The house on the embankment is an apartment building occupied by privileged soviet civil servants. Its inhabitants, however, change regularly, because apparently some fall from grace, disappear and are replaced by new members of the nomenklatura.
This novel is a through and through soviet story, which sheds an ominous light on the reigning living conditions under the heel of a one party system. It evocates a hidden, shapeless, paralyzing fear prompted by a bunch of faceless, but all powerful, apparatchiks. People are deadly afraid to do something `wrong', which could damage the interests of those who live in the upper floor apartments, the invisible rulers.
If you hear those bureaucrats quoting Marx and Lenin, you would think of them as purebred revolutionaries, as builders of a new world, but their essence is petit-bourgeois and pure self-interest. They steal everything they can put their hands on. Their main occupation is to try to settle scores with those who block (ed) their own careers.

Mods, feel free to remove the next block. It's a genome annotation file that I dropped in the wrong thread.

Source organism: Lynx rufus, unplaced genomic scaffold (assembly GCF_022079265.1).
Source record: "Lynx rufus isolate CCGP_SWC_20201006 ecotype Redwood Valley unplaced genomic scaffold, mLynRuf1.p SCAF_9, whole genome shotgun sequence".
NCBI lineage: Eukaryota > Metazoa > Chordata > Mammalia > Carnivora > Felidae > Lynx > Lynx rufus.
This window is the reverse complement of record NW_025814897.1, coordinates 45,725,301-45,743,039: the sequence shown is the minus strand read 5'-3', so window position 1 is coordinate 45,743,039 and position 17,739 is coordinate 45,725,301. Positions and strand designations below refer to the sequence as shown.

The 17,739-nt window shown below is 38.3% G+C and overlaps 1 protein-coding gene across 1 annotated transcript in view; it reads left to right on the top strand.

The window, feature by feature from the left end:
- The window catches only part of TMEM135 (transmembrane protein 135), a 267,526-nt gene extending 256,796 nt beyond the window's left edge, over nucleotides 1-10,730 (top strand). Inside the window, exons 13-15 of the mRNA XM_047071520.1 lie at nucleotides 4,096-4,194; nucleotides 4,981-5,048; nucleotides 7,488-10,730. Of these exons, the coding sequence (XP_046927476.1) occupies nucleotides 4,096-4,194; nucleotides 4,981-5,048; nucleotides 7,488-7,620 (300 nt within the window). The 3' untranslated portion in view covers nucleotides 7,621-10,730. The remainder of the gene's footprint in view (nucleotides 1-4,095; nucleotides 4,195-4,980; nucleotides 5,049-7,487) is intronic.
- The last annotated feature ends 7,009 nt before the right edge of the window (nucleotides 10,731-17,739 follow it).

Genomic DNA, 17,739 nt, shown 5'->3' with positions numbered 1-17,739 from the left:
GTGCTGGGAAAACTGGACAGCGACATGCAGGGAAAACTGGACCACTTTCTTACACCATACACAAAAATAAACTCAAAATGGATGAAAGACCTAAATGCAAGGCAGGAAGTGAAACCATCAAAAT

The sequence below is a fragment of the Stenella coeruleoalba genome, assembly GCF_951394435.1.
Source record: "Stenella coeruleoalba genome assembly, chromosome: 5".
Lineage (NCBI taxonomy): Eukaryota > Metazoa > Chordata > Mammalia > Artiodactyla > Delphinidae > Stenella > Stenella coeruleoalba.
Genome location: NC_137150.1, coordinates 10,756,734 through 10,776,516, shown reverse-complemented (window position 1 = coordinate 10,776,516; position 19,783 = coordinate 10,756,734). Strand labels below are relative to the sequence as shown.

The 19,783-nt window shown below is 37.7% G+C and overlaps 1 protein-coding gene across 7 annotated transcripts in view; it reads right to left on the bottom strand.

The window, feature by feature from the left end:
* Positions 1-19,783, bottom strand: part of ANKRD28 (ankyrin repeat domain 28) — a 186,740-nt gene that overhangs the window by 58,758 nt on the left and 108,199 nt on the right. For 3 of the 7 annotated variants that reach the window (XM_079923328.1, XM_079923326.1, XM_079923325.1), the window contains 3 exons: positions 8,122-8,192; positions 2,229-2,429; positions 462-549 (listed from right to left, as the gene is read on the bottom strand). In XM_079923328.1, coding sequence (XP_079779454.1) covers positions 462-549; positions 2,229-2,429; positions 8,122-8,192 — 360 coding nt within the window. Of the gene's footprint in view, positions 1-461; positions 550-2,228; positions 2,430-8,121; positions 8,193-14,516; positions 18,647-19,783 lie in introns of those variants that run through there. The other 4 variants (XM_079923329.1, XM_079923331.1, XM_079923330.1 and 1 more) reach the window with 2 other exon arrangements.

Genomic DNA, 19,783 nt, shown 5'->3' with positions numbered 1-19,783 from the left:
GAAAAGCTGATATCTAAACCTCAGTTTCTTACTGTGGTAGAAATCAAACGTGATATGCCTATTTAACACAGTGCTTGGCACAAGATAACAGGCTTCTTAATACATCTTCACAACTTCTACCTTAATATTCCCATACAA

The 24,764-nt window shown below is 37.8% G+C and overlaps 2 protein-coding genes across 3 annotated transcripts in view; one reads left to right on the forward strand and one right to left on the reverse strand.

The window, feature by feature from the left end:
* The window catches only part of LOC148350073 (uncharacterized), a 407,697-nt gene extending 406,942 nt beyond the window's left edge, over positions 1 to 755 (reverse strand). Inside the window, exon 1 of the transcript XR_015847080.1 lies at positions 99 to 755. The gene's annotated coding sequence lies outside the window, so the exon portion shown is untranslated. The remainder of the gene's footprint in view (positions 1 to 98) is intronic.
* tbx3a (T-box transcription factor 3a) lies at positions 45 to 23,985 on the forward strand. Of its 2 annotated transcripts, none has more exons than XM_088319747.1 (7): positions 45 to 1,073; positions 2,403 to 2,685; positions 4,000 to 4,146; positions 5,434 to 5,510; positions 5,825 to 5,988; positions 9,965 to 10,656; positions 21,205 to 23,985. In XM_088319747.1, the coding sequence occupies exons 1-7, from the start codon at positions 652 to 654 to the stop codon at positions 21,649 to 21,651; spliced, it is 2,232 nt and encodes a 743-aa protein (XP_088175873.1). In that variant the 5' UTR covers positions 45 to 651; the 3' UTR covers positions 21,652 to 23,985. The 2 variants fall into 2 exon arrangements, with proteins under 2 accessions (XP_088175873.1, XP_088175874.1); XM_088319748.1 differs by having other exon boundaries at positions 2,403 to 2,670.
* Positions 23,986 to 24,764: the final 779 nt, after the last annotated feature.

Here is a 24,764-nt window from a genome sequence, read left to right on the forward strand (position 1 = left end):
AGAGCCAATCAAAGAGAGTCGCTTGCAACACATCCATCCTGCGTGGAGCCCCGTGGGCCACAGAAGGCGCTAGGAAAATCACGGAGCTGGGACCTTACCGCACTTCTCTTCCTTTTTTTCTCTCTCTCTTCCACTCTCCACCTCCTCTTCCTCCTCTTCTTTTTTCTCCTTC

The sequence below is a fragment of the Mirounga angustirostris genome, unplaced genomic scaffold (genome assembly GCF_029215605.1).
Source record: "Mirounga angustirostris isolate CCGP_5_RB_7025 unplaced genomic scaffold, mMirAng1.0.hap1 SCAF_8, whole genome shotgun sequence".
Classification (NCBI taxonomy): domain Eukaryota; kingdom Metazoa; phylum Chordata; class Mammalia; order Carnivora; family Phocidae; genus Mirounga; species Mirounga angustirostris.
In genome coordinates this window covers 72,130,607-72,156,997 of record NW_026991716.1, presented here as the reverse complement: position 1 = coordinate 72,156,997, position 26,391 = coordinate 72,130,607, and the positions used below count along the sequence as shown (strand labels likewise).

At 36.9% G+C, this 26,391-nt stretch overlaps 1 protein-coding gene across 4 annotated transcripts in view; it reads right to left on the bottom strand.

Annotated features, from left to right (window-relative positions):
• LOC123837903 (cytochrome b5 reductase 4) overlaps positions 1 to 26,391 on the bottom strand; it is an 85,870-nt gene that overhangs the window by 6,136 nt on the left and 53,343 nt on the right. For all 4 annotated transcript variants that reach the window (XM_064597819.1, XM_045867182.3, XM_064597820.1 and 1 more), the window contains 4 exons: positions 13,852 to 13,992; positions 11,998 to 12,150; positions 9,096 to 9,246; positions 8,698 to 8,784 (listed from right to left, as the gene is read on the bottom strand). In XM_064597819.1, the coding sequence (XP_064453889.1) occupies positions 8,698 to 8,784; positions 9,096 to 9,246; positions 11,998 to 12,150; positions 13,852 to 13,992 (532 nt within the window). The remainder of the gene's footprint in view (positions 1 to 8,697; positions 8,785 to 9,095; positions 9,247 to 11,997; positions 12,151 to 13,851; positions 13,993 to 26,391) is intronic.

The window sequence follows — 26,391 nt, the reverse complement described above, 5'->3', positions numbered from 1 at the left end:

The main character in this book is an absolute zero, a rare gift, as he comes to realize it himself. By posing as a complete zero, he has a bright future before him. He hangs his wagon always on the machine of the most powerful members of a group and serves them with spying on and denouncing fellow students. He participates in a plot against one of his professors, notwithstanding the fact that he is engaged to his daughter.
The novel is built as a flashback. The protagonist meets accidentally a former fellow student and friend who became an outcast. Together they remember and reconstruct their eventful `black' past.
It is nearly unbelievable that this stunning story was published in an official literary magazine. Its brilliant structure, its suggestive power, its heavily charged atmosphere, its satirical strength and the cynicism of its `negative' hero makes it the work of a profound and brilliant writer.
This book is one of the highlights of modern Russian literature. A must read.